Rather than a termination of interoperability, it's an extension thereof – whereas before, to chat with AIM contacts from Gchat, one needed to log into an AIM account – effectively making Gchat a "google-themed AIM client", at least while talking to AIM users.
Going forward, Gchat users will be able to see, chat, and possibly use other features (file transfer, video/audio, conferencing, chat rooms) with AIM users without needing a separate AIM account. That is, so long as you use Gmail or Google Apps, you'll be able to delete your AIM account from your Google Chat preferences(*), and still chat with AIM users.
Presumably, Google won't remove the existing functionality outright for a while, so this primarily affects Gmail/Gchat users who don't already have an AIM account, who also need to chat with someone on AIM. That sounds like a pretty small group of people to me…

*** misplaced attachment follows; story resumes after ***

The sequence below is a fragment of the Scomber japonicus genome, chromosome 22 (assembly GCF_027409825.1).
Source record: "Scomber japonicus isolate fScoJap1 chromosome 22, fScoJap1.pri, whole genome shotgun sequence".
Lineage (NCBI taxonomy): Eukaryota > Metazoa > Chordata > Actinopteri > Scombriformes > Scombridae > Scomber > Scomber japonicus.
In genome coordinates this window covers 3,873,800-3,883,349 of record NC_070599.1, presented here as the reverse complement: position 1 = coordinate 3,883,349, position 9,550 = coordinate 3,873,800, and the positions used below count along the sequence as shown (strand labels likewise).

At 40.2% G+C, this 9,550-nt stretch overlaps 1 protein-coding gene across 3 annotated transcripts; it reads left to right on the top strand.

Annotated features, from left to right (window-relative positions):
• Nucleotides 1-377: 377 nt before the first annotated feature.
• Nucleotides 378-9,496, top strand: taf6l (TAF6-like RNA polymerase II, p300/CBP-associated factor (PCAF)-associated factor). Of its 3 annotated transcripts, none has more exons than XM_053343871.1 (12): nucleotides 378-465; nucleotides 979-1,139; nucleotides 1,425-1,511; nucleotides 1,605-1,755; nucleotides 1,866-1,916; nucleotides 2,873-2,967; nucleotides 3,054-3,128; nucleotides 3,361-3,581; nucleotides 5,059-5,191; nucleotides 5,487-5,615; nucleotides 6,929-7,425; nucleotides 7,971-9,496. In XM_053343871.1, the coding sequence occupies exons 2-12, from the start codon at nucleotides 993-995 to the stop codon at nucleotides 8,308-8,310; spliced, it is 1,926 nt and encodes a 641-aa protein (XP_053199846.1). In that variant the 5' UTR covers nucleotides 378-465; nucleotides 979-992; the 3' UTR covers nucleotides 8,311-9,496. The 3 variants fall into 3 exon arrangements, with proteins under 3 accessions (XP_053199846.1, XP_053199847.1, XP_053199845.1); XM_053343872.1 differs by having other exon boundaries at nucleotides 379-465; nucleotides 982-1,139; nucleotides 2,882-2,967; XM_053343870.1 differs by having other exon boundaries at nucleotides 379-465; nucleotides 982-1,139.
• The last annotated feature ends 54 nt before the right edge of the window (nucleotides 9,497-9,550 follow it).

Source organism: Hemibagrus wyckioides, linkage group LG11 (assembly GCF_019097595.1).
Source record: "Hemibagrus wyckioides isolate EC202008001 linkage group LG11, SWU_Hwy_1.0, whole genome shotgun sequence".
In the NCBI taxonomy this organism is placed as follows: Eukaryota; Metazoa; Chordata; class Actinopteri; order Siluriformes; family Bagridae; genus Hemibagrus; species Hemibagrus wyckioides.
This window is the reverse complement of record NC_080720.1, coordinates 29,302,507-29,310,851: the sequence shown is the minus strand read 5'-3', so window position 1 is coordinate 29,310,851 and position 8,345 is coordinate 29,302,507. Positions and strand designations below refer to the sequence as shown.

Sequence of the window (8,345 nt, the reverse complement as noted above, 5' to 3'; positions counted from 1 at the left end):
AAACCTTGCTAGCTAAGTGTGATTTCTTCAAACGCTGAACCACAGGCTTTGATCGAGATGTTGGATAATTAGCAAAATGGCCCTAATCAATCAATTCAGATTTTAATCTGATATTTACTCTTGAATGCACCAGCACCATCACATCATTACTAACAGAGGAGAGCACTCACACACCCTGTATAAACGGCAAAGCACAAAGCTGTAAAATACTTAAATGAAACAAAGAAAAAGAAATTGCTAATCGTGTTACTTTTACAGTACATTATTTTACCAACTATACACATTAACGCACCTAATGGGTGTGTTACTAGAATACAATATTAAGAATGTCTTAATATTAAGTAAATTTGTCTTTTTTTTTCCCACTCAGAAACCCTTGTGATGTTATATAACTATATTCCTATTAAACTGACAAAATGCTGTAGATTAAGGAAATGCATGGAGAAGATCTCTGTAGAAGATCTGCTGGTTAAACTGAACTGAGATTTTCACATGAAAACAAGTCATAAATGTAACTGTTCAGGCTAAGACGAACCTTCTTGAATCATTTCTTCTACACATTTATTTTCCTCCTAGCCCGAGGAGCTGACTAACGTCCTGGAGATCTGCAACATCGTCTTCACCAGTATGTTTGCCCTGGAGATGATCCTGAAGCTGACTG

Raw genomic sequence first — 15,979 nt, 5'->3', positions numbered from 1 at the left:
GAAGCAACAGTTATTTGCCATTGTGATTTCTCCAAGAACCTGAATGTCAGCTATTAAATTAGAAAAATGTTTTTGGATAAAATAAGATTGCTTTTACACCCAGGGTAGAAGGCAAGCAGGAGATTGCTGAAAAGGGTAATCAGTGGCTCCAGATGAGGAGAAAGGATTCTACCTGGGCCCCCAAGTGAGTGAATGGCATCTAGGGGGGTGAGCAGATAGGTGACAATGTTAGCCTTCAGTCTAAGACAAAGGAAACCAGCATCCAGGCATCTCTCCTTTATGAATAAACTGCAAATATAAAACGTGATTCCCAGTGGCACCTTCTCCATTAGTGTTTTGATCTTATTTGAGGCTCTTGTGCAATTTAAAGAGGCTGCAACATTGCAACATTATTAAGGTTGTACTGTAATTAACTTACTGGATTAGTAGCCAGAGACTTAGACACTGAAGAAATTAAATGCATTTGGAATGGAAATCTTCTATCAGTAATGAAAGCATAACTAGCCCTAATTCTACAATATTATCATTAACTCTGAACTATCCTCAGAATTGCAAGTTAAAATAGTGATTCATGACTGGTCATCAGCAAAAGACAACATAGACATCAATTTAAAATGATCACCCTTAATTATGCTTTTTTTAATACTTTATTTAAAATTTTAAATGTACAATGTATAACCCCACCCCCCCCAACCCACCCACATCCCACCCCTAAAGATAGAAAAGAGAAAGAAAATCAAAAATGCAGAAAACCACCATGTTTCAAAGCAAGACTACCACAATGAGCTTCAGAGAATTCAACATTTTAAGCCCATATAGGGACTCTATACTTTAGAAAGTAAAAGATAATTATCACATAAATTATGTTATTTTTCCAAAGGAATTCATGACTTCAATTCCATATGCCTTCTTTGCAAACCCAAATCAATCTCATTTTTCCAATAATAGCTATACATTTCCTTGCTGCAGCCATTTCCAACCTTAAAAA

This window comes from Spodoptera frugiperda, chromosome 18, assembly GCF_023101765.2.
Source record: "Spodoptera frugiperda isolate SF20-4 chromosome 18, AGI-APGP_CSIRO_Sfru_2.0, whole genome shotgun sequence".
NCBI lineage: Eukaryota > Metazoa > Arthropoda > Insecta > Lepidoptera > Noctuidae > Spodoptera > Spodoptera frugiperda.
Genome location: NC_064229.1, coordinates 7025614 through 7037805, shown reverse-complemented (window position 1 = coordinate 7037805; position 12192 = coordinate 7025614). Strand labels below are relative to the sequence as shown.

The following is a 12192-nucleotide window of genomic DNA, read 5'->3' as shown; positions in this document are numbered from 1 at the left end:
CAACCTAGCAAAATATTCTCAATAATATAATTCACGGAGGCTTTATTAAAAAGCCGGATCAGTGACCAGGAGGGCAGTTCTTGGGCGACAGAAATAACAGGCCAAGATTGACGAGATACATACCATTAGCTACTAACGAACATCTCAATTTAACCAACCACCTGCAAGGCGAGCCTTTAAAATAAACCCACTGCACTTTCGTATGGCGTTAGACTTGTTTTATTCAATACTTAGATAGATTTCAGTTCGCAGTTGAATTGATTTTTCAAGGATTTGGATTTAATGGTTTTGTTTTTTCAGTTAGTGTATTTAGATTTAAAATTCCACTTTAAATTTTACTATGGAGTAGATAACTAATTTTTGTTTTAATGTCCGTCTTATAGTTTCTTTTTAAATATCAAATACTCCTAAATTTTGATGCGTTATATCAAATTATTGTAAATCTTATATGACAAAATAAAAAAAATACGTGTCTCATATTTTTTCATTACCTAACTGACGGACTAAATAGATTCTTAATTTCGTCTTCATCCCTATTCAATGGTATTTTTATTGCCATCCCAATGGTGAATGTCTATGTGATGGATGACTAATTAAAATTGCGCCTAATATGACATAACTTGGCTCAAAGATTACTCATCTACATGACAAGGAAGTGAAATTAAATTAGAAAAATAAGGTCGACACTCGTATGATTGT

Thinking it through a bit further, Gchat is (last I checked) based on XMPP protocols – and for this kind of AIM integration to work, it's possible that AOL has rolled out (at least in a limited fashion) an XMPP gateway for AIM, or even have transitioned to XMPP on their backend. If the latter is true, then this announcement is just the first of many, and ultimately will allow for many more uses for an AIM account – and perhaps, continued relevance for AOL, for another few years, at least.
(* As David Mickler points out in the comments, it is not possible to delete an AIM account/screen name, well, ever. Yikes!)
How did Gmail & AIM change the way their chat interacts in May of 2011?
One thought on “Deano’s answer to: “How did Gmail & AIM change the way their chat interacts in May of 2011?””